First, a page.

The average incomes of households headed by 45 to 64 year olds are only very slightly higher than those of households with a head aged less than 45 years. This means that the average income results for the boomers are a mix of the relatively high incomes earned by those who are still working combined with the much lower incomes experienced by the early retirees among them. After paying income tax, the total spending of boomer households and those headed by younger Australians aged less than 45 years is relatively similar – about $1,120 a week for boomer households and $1,165 a week for younger households.
The spending of older households, with a head aged 65 years and over, is roughly half that of working age households, at only $535. The boomer households spend more each week than either younger or older households on food, alcohol, transport, personal care and miscellaneous goods and services (which include such items as rates, insurance, child and spouse maintenance payments and accountant fees). They spend about 50 per cent more than either older or younger
households on medical care and health expenses, reflecting their poorer health status relative to younger households allied with their inability to access the more generous government health subsidies offered to those of age pension age. The $60 a week spent by boomer households on health products and services represents 5.4 per cent of their total after-tax spending, compared with only 3.3 per cent for younger households with heads aged less than 45 years.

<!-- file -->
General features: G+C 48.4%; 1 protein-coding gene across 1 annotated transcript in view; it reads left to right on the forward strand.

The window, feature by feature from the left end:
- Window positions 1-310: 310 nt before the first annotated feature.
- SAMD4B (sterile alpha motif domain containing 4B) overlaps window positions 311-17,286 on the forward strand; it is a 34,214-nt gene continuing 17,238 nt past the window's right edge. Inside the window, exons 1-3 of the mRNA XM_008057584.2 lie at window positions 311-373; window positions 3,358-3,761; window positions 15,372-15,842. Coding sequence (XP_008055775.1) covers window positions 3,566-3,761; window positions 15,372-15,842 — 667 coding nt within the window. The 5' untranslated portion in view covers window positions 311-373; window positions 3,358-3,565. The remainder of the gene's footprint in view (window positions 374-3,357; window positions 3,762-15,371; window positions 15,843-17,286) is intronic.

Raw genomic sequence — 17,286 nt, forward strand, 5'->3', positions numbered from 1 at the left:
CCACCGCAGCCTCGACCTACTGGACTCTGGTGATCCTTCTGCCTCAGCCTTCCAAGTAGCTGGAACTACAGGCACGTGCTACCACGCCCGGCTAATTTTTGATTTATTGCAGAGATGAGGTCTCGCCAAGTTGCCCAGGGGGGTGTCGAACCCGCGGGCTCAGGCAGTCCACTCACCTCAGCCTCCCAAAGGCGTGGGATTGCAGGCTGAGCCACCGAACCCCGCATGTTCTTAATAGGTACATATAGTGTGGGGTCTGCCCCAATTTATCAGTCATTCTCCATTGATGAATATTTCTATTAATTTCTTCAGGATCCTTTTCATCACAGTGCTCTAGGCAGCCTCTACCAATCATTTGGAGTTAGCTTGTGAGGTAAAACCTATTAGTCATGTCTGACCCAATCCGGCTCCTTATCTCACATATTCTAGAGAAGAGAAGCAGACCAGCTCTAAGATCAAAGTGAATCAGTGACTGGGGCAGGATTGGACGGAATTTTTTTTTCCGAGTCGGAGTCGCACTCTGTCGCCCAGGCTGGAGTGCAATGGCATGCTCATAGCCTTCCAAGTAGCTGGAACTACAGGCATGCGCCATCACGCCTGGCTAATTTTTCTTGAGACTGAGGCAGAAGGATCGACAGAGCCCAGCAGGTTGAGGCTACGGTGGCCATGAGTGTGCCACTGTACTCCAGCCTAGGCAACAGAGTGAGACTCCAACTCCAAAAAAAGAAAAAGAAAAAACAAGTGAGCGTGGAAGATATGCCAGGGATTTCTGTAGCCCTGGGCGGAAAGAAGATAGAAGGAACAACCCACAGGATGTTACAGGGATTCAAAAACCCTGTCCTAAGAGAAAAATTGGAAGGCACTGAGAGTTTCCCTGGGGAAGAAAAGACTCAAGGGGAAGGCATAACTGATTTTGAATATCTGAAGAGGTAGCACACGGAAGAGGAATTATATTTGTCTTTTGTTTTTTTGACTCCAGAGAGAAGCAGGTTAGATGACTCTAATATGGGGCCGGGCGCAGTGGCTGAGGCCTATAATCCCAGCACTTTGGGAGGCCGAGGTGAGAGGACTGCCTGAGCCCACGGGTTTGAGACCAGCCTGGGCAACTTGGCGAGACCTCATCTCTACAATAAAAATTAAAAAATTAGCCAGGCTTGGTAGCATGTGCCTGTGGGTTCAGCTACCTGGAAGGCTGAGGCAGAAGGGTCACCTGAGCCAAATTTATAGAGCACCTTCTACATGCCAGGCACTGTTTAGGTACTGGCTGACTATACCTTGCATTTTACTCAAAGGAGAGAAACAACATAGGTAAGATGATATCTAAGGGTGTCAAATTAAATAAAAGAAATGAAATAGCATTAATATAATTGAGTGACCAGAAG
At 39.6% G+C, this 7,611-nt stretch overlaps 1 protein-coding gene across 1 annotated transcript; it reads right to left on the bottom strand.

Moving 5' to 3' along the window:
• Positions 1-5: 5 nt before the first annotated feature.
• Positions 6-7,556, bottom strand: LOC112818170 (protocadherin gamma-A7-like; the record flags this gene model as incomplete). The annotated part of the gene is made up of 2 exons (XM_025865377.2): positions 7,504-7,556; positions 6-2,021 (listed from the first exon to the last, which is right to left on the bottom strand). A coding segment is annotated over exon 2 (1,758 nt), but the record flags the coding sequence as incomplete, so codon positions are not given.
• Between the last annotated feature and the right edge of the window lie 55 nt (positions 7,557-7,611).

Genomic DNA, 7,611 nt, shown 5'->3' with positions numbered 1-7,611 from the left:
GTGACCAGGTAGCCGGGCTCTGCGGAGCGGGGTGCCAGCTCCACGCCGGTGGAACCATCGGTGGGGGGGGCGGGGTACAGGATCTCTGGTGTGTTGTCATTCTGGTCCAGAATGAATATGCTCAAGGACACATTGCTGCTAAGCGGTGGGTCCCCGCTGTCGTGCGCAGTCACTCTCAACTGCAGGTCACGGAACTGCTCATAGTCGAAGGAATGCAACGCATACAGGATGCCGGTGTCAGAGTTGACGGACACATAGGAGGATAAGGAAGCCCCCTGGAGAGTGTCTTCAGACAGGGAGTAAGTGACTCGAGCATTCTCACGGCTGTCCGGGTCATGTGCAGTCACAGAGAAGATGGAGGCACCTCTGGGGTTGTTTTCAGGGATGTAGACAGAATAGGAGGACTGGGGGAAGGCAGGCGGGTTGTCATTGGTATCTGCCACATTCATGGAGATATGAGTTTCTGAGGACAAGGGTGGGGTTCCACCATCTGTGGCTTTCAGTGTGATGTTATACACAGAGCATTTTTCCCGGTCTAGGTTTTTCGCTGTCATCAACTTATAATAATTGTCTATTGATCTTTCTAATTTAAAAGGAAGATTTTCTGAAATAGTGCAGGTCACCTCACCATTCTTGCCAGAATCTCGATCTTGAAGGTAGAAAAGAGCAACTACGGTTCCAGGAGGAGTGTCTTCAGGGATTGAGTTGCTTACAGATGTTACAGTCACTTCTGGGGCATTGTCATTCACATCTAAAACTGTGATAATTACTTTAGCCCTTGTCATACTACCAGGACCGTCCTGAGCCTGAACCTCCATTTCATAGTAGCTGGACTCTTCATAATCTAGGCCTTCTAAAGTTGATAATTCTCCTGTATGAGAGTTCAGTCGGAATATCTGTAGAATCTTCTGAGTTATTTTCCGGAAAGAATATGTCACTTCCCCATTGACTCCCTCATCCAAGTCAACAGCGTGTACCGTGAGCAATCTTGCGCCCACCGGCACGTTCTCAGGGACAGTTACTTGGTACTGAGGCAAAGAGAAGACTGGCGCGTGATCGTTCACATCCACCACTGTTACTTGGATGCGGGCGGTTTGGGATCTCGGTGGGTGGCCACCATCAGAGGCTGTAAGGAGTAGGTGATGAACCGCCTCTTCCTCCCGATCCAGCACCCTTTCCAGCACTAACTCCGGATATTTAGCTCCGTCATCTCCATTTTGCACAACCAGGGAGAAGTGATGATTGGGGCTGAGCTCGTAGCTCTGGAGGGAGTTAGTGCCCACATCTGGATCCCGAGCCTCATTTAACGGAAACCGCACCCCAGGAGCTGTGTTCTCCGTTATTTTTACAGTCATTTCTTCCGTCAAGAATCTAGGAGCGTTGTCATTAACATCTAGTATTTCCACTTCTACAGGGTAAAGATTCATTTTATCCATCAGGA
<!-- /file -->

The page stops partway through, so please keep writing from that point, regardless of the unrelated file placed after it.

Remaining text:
As they “sea-change” and “tree-change”, the boomers are spending more on recreation than either younger or older households – $132 a week for boomer households compared with $120 a week for younger households and $71 a week for households with heads aged 65 years and over. Recreation and entertainment thus account for about $12 in every $100 spent by the boomers.
Superannuation is another area of major difference between the generations, as the boomers save hard for their imminent retirement. The boomers total spending on superannuation and life insurance of $38 a week is double that put away by younger households – but it is still less than one-third of their weekly spending on recreation and entertainment.